In Figures: Time for business to mature

The world is ageing rapidly and in developed countries older consumers outspend the young in nearly every department, but business has been slow to adapt to this growing market.

by Steve Lodge
Last Updated: 23 Jul 2013

1. THE FUTURE IS GREY

A combination of increasing life expectancy, falling birth rates and the ageing of the post-war 'baby boom' generation (born in the 1950s and 1960s) means that the world is getting older. Currently, one in 10 of the world's population is aged 60 or over; it will be one in five by 2050 and for the first time in history the number of over-60s will match the number of children under 15.

By 2020, the forecast is 1.1 billion over-60s worldwide - a figure near the current population of China - with two-thirds of those older people in the developing world. In fact, China, with an estimated 240 million over-60s by 2020, is forecast to age to a greater degree than any other country over this period.

But it is the rich world where societies are already starting to look old - one in four Japanese and one in five Europeans is already aged over 60, and older people in these countries already outnumber the young. By 2030, more than half of western Europeans will be over 50, while much of Africa, the Middle East and south Asia will still have relatively young populations. The ageing of the Western world has put healthcare and pension issues on the agenda, but the problems faced by older people in developing countries are even more acute.

2. HAVE MONEY, WILL SPEND

In the developed world, older people are wealthier than ever. Over-50s have a standard of living 30% higher on average than younger people and in the US over-65s are the most affluent of any age group. With mortgages paid off, many older people can still look forward to 20 or more years of active life with greater spending power than younger people.

Older people are a major economic force in healthcare, with over-50s in the US responsible for 75% of all prescription and drug spending and 60% of all healthcare purchases. This age group has also increased its overall consumption three times as fast as any other age group over the past 20 years, according to Senioragency International, which markets to older consumers.

Mature consumers in Western countries spend significantly more than under-45s on personal care products, while figures for 2002 show American women aged 55-64 spent more per head on clothes than any other group. Across a range of categories, mature consumers have a 40%+ market share, while in the US over-50s account for nearly half of total consumer spending.

Across industrialised countries generally, half of all new cars are bought by over-50s, while the average age of Harley-Davidson motorcycle customers is also said to be over 50. Older consumers demand quality and value, which makes them loyal to trusted brands, but they are also marketing cynics.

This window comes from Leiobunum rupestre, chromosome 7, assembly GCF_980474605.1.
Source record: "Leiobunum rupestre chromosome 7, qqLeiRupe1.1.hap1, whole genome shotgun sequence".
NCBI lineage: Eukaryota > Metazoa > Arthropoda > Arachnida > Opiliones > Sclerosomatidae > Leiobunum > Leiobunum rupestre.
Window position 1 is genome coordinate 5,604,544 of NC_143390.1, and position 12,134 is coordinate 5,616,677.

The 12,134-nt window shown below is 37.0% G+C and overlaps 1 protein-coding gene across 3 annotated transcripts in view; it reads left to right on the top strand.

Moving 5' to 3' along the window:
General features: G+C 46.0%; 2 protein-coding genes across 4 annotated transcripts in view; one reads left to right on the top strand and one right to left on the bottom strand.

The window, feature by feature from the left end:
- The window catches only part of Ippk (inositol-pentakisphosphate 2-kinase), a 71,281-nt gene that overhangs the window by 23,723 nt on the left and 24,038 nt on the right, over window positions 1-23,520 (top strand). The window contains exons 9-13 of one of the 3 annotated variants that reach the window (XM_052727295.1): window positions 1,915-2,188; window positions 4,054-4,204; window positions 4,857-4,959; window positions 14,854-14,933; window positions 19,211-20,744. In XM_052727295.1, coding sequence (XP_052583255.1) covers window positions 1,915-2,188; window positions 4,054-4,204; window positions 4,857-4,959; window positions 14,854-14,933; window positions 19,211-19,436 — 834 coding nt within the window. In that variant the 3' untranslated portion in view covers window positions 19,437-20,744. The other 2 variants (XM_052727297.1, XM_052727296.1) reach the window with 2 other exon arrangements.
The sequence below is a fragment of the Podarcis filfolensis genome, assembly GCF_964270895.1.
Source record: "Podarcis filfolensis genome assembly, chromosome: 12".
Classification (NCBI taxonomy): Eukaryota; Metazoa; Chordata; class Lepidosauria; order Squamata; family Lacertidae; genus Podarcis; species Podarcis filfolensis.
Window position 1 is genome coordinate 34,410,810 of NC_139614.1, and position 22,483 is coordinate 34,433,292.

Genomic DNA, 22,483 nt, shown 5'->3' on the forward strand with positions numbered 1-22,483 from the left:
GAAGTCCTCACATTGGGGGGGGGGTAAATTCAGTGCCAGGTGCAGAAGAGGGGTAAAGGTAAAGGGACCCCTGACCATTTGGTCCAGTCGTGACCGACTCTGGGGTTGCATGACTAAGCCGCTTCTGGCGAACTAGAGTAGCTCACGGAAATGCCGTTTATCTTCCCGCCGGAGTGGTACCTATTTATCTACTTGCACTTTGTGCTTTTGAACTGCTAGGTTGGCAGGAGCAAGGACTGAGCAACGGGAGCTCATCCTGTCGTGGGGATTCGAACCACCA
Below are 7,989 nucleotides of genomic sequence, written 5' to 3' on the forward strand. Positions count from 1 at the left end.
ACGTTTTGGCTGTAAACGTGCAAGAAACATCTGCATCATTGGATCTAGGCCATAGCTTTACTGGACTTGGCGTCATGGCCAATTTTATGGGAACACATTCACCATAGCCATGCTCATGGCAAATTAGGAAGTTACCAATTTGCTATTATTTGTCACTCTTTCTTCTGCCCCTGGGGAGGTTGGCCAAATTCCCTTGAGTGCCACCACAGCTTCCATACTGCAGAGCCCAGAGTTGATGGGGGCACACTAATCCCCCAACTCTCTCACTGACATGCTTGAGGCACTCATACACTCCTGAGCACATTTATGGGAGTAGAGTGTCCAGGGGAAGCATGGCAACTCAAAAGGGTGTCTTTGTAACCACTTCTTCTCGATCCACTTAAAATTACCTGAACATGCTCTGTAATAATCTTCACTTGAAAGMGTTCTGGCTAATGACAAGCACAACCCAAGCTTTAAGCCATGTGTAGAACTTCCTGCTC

3. OLDER AND WISER

Boardrooms may be full of grey hairs, but business has been slow to adapt to marketplaces with more older and richer consumers and fewer, often indebted, youngsters. It is estimated that companies still spend 95% of their marketing and advertising budgets on targeting the under-50s.

By aiming at the young, companies risk missing out on a significant market - and may even struggle to achieve growth. Even when older consumers are targeted, there is a risk of getting it wrong. Gerber, a US baby food firm, realised many older consumers with dental and digestion problems were buying its products, so a Senior Citizen brand was launched. It bombed, as older shoppers didn't want to be associated with it. Advertising to mature consumers is often most successful when it focuses on active, positive and healthy lifestyles, rather than portraying weaknesses.

Brands that are relatively 'age-neutral', such as Coca-Cola, also prosper. Some companies have adapted their product design to meet older people's needs, such as Japanese telecoms company NTT DoCoMo, which launched Raku-Raku ('easy-easy') - a phone with big buttons and easy-to-read figures.

Ford dressed its design engineers in a 'third age suit' to help them appreciate the mobility and vision limitations of older consumers, with the result that its cars are now easier to get in and out of and controls are more reachable.

Indeed, designing for the old can have a wider market appeal.

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